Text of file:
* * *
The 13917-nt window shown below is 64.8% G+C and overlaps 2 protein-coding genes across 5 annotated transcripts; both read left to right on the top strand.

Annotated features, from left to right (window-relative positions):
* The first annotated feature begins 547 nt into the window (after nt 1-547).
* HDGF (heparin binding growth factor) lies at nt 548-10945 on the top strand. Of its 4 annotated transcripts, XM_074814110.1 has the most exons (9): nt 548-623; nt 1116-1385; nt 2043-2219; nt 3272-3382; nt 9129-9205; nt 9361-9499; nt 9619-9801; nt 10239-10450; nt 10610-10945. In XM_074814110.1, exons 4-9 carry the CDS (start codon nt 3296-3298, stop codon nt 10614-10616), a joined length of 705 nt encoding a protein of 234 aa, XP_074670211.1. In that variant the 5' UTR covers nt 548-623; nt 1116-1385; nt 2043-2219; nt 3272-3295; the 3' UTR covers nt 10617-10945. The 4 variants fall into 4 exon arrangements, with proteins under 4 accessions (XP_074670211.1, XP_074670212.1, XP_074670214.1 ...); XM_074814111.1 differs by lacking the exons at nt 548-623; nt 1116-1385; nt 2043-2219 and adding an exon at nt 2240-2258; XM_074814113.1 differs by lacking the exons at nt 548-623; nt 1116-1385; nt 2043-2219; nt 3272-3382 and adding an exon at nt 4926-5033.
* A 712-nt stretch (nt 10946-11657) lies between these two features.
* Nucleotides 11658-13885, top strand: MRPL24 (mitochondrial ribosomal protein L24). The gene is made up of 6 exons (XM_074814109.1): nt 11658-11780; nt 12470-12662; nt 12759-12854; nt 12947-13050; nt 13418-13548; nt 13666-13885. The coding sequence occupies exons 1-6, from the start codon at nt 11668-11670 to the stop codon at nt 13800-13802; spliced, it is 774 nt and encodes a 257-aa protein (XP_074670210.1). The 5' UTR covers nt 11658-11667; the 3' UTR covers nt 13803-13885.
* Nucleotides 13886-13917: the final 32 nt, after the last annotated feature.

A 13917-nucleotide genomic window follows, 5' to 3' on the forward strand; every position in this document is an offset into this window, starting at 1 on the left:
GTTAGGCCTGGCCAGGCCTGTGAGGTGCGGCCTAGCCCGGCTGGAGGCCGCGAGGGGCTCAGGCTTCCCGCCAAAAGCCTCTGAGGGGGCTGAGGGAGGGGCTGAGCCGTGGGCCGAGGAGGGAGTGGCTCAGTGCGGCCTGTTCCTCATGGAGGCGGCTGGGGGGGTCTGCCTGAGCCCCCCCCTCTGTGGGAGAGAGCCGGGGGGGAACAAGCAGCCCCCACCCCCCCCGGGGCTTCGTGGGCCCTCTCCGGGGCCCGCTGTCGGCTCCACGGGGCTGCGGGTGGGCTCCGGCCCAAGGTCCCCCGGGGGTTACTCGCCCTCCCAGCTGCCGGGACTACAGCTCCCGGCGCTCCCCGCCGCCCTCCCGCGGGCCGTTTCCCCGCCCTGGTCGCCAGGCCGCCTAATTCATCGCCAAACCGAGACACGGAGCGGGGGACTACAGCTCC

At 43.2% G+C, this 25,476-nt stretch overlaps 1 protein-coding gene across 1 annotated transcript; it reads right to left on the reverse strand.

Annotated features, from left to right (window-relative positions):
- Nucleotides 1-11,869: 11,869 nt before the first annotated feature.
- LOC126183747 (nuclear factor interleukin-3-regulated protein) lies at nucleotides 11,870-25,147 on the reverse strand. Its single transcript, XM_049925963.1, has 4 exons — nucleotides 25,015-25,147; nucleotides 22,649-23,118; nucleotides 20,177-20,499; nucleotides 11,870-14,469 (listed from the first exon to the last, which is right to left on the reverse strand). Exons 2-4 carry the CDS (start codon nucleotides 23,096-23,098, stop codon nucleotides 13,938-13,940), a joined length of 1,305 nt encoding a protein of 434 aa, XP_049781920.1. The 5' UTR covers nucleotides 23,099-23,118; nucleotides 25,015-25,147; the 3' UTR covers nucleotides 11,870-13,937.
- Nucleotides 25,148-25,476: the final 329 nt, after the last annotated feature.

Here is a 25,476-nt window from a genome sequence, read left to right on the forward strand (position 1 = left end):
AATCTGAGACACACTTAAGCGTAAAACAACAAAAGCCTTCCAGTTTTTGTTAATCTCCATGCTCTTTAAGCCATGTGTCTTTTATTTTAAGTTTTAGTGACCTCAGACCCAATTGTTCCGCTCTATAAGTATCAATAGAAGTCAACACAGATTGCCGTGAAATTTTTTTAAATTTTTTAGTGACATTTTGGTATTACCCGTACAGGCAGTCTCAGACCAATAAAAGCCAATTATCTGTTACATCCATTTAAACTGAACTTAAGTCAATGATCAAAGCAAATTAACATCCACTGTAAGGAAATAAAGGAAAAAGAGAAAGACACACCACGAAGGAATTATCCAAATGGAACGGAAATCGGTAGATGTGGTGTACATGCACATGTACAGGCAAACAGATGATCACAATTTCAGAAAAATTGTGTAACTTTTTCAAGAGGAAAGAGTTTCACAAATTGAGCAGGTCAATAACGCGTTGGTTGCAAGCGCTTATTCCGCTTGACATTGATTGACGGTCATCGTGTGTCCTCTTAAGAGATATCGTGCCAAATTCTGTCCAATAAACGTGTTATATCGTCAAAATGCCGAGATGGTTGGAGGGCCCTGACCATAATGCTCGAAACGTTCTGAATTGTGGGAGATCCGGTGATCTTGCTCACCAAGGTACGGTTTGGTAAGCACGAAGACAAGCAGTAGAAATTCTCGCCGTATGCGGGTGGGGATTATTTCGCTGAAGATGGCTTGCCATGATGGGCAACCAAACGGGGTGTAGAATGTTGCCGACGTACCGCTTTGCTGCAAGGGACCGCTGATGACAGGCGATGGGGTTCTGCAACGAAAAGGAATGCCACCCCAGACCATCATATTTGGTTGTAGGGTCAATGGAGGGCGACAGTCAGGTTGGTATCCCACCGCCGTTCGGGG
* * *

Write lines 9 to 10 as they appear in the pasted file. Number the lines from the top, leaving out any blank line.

GTTAGGCCTGGCCAGGCCTGTGAGGTGCGGCCTAGCCCGGCTGGAGGCCGCGAGGGGCTCAGGCTTCCCGCCAAAAGCCTCTGAGGGGGCTGAGGGAGGGGCTGAGCCGTGGGCCGAGGAGGGAGTGGCTCAGTGCGGCCTGTTCCTCATGGAGGCGGCTGGGGGGGTCTGCCTGAGCCCCCCCCTCTGTGGGAGAGAGCCGGGGGGGAACAAGCAGCCCCCACCCCCCCCGGGGCTTCGTGGGCCCTCTCCGGGGCCCGCTGTCGGCTCCACGGGGCTGCGGGTGGGCTCCGGCCCAAGGTCCCCCGGGGGTTACTCGCCCTCCCAGCTGCCGGGACTACAGCTCCCGGCGCTCCCCGCCGCCCTCCCGCGGGCCGTTTCCCCGCCCTGGTCGCCAGGCCGCCTAATTCATCGCCAAACCGAGACACGGAGCGGGGGACTACAGCTCC

At 43.2% G+C, this 25,476-nt stretch overlaps 1 protein-coding gene across 1 annotated transcript; it reads right to left on the reverse strand.